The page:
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Re: scientific license - fedora compatible?



On 5/23/06, Jonathan Underwood <jonathan underwood gmail com> wrote:
The program is distributed under a license which permits copying and
modification of the source code. However, modified versions are only
allowed to be distributed as patch files: as such, the gnuplot licence
is not compatible with the GPL, and is not free software (according to
FSF, DFSG, and OSI).

Your assessment as to the acceptability of 'patch distribution'
restrictions is absolutely incorrect with regard to the DFSG and OSI.
If you have authoritative references which you are relying on to back
up your assessment, cite them. While this term is most certainly not
GPL-compatible, its most certainly DFSG and OSI compatible according
to the available DFSG and OSI definition of opensource.  Stop trying
to equate 'free software' with 'open source software' as you have done
in your last sentence above.

<quote http://www.debian.org/social_contract>
Section: The Debian Free Software Guidelines (DFSG)
....
4. Integrity of The Author's Source Code

The license may restrict source-code from being distributed in
modified form _only_ if the license allows the distribution of "patch
files" with the source code for the purpose of modifying the program
at build time. The license must explicitly permit distribution of
software built from modified source code. The license may require
derived works to carry a different name or version number from the
original software. (This is a compromise. The Debian group encourages
all authors not to restrict any files, source or binary, from being
modified.)
</quote>


<quote http://www.opensource.org/docs/definition.php>
Section: The Open Source Definition
....
4. Integrity of The Author's Source Code

The license may restrict source-code from being distributed in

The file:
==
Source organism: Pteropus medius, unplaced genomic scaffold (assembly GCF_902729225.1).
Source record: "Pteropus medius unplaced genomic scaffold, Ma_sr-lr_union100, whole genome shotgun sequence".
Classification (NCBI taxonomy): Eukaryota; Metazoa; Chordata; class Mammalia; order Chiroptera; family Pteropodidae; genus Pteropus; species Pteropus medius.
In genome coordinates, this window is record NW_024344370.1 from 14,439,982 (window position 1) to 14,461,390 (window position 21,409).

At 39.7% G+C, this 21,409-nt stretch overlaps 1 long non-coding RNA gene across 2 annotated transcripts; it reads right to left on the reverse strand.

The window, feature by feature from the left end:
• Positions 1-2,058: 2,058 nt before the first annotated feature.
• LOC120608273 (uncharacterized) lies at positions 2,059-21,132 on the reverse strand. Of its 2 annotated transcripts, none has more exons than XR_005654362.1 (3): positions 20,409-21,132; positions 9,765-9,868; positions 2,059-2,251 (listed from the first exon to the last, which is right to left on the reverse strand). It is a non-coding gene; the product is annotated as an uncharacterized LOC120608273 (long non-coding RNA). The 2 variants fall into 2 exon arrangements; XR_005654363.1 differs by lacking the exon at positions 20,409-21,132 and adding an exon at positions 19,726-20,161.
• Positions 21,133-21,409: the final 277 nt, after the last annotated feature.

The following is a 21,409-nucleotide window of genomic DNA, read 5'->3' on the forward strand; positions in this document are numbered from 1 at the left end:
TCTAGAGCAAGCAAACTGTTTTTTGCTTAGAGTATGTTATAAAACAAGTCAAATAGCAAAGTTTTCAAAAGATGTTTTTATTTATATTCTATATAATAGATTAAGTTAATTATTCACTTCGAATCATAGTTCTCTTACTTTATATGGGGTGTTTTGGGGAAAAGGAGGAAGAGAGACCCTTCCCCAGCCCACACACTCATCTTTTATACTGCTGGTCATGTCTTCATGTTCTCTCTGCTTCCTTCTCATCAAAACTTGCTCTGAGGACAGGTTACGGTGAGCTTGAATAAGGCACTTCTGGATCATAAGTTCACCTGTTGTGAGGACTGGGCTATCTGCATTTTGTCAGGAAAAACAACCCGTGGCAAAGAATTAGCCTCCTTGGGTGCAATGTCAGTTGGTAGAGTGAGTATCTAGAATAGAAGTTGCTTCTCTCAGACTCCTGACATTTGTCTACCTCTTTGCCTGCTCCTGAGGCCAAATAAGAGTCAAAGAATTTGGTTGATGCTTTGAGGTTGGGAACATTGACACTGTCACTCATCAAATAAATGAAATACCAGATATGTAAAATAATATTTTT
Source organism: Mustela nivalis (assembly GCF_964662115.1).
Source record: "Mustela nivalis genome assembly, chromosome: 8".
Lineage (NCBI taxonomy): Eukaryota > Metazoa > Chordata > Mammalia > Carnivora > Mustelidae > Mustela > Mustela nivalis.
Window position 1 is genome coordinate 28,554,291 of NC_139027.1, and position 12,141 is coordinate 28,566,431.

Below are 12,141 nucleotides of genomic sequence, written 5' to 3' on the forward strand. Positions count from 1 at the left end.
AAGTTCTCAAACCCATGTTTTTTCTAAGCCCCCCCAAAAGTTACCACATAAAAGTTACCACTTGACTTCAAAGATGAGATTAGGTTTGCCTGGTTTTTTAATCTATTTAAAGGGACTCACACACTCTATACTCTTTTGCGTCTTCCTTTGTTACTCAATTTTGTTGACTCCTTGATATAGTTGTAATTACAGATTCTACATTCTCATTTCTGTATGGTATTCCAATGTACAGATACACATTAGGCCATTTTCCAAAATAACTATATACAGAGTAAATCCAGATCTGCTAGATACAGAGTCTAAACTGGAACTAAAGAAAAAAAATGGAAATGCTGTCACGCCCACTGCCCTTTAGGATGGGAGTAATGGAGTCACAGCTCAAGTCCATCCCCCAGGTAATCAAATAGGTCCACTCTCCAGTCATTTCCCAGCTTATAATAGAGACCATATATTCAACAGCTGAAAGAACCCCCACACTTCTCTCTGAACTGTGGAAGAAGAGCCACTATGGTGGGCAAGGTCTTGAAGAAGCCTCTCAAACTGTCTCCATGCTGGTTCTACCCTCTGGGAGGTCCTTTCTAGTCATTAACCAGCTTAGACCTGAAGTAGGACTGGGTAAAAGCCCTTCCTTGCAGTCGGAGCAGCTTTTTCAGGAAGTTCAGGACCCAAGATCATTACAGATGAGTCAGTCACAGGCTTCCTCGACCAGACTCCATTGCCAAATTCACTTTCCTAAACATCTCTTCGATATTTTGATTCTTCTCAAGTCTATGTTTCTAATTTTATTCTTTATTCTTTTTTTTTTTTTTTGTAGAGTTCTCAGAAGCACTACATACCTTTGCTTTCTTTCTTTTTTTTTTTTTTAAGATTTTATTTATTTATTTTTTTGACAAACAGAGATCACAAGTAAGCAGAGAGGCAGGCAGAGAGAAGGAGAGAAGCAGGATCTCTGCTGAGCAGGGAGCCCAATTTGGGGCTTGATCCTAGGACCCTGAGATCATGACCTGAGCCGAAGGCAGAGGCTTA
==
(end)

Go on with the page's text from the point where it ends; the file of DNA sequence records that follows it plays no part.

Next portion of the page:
modified form only if the license allows the distribution of "patch
files" with the source code for the purpose of modifying the program
at build time. The license must explicitly permit distribution of
software built from modified source code. The license may require
derived works to carry a different name or version number from the
original software.

   Rationale: Encouraging lots of improvement is a good thing, but
users have a right to know who is responsible for the software they
are using. Authors and maintainers have reciprocal right to know what
they're being asked to support and protect their reputations.

   Accordingly, an open-source license must guarantee that source be
readily available, but may require that it be distributed as pristine
base sources plus patches. In this way, "unofficial" changes can be
made available but readily distinguished from the base source.
</quote>

The patch distribution issue is a NON-ISSUE. The most problematic
issue with the licensing that started this thread is restrictions on
use, 'academic-only' or 'non-commercial' terms are highly restrictive,
and make licensing audits a real pain in the ass for those of us who
have to deal with it. God forbid such packages showed up as deps for
other packages in Extras.  If there is a way forward for these sort of
restricted use, but modifiable codebases, it will take the form of a
dedicated repository downstream of Core and Extras.

-jef"killing pointless masturbatory legal arguments one credible
citation reference at a time"spaleta


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